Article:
What’s up Rose? General discharge here. If this is your first time with us, our voices are disguised so we can give you information on just about anything without being detected. Today’s video is going to be discussing the United States Air Force’s special operations surgical teams. Also known as SAST, special operations surgical teams are teams of mobile surgical specialists with advanced medical and tactical training devoted to saving lives anytime and anywhere, and were originally conceived in 2001 and have been operational since 2003.

They provide four unique medical capabilities, advanced trauma resuscitation, tactical damage control, surgery, postop critical care and critical care evaluation. Before we dive into things, make sure to take a moment and show us some love and support by liking our video and subscribing to our channel. Your support is our lifeblood. Do not hesitate to ask us questions. In the comments section below, we check everything special operations surgical teams are fully trained and equipped to operate in austere environments.

Utilizing portable medical equipment. They are capable of having a rapid response to support operations on air, land and sea. They can set up an operating room in a tent or one in the middle of an aircraft. They are highly versatile in where they can perform their medical treatments. Part of this versatility is their ability to operate, but also be medical professionals.

They will set up operating rooms in a hidden location in enemy territory, clearing the rooms and securing the area themselves and setting them up without any support from other soft units. Soft was designed as the tip of the spear in cutting edge medical readiness, with some of their equipment being developed and implemented on the front lines. This has led to innovations in military and civilian medical effectiveness. When sauce team members are not deployed, their duty location is at a civilian level, one trauma center. This enables the whole team to stay together in a continuous training mode so their trauma skills are unsurpassed when they are called upon to deploy.

Once a sauce deployment team is put together, the team members will stay together. Sauce does not rotate members as frequently as other service units. Members of a team can stay a one unit for five or more years. This forms a tight knit team and makes them more proficient at their jobs by working with the same team for many years. Soft has a high op tempo, deploying multiple times.

The teams will be deployed more than they will not be. They participate in full mission exercises with special tactics and other soft units from the other military branches. Even though they spend a lot of time perfecting their medical expertise, they also need to spend time learning special operation skills such as land navigation, shooting packages, breaching, sear jumping and diving. While not every member will have the opportunity to learn all of the trades of being an operator. The option is available based on their team’s needs.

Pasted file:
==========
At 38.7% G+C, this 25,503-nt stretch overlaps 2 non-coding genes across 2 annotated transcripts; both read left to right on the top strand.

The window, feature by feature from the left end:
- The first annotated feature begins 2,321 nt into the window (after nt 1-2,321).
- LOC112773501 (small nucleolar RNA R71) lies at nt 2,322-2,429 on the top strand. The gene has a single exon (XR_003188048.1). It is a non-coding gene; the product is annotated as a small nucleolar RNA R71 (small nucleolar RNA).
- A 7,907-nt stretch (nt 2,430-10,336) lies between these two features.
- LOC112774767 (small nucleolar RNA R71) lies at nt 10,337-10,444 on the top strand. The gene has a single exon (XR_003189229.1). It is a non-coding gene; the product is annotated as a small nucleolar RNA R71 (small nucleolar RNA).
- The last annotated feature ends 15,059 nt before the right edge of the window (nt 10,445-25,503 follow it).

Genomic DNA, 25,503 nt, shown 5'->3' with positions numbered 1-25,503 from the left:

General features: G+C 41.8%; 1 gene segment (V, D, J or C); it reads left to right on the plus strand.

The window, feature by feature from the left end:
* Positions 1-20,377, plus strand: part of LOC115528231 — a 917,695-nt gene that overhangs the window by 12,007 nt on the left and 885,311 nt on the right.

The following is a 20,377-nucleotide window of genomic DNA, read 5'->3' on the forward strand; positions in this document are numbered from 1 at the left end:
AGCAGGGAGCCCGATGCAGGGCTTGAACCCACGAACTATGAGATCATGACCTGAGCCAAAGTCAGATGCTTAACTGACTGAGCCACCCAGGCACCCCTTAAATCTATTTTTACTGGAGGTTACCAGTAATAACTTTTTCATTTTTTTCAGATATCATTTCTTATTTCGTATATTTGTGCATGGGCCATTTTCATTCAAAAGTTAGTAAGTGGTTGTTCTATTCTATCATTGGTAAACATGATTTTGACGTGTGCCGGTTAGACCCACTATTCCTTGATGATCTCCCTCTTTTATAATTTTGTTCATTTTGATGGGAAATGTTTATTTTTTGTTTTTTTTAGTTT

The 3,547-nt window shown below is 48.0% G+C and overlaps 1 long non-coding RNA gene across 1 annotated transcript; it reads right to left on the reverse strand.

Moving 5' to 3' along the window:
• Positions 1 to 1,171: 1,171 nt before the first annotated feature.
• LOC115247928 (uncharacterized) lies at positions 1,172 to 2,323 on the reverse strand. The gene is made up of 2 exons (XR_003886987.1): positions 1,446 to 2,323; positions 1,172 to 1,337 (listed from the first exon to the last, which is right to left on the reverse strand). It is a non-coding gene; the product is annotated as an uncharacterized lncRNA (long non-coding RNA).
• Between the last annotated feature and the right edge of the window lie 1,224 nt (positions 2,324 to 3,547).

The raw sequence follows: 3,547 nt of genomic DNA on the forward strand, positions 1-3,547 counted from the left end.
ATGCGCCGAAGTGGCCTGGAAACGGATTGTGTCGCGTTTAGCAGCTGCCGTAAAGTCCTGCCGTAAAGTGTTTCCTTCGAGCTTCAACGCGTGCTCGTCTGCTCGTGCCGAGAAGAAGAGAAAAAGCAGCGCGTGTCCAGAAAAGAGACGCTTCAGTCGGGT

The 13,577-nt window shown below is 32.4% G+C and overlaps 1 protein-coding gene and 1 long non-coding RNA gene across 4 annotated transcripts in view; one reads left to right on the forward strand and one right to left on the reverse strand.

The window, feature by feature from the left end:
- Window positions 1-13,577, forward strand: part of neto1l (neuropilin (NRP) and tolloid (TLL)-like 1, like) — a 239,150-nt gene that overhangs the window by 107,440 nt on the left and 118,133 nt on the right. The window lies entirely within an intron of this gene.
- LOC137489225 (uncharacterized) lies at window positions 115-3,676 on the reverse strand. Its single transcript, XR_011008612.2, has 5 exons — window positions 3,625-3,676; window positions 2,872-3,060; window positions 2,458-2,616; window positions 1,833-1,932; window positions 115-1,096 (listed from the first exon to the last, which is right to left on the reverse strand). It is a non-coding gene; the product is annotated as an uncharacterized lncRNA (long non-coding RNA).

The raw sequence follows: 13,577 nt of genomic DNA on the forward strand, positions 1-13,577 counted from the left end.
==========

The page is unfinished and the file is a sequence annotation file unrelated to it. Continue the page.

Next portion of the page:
SAST deploys as a six member team composed of an emergency physician, a general surgeon, a nurse anesthetist, critical care nurse, surgical technician, usually an enlisted person, and a respiratory therapist, which is also usually an enlisted person. In order to apply and become a candidate for SAST, you have to be one of those specialties or a physician’s assistant if applicable. And currently serving in the Air Force, it is desired for the medical professional to have deployment experience and have proved themselves to be a great team member. Very rarely can you go straight from civilian medical personnel to SAST. They do two assessments each year or more if needed, where candidates go through two phases of screening.

Phase one is where a panel of officers review and stratify applications submitted by the deadline. Qualified applicants are invited to attend phase two. Phase two consists of a six day in person evaluation. We’ll leave a link in the description to the official Air Force sauce application PdF. Becoming a special operations surgical team member is no easy feat.

The week long selection process during phase two is rigorous. Candidates can expect a ruck run for up to 4 miles, go on long distance runs, calisthenics and aquatic capabilities. Candidates will also complete an indepth psychological evaluation the psychological evaluation is the part most people fail. The details of the psych eval are unknown and should remain that way during the weeklong selection. Candidates must demonstrate teamwork, psychological stability, critical thinking, high stress tolerance, effective communication, sound situational awareness, and leadership traits.

If selected, new team members go through ten months of specialized training before deploying on their first operational mission. The training includes a number of survival, evasion, resistance and escape courses, advanced operational medical training and several months of demanding soft specific operational and tactical training. Just keep in mind it won’t be a pipeline that every single person goes through. While you’ll do the minimum needed, at some point you will break off and work on specific training that your unit you’re reporting to will need. If a candidate is not selected, they may apply for sauce again, but only if they were not removed by the course due to a lack of motivation or capability or if they did not self eliminate themselves from training.

Lastly, if you want an inside look of sauce straight from the horse’s mouth, check out one’s ready’s video on the subject. He interviews two sauce members. We will leave the link to the video in the description. Well, that’s the down and dirty of the Air Force’s special operations surgical teams. If you learned something from this video.

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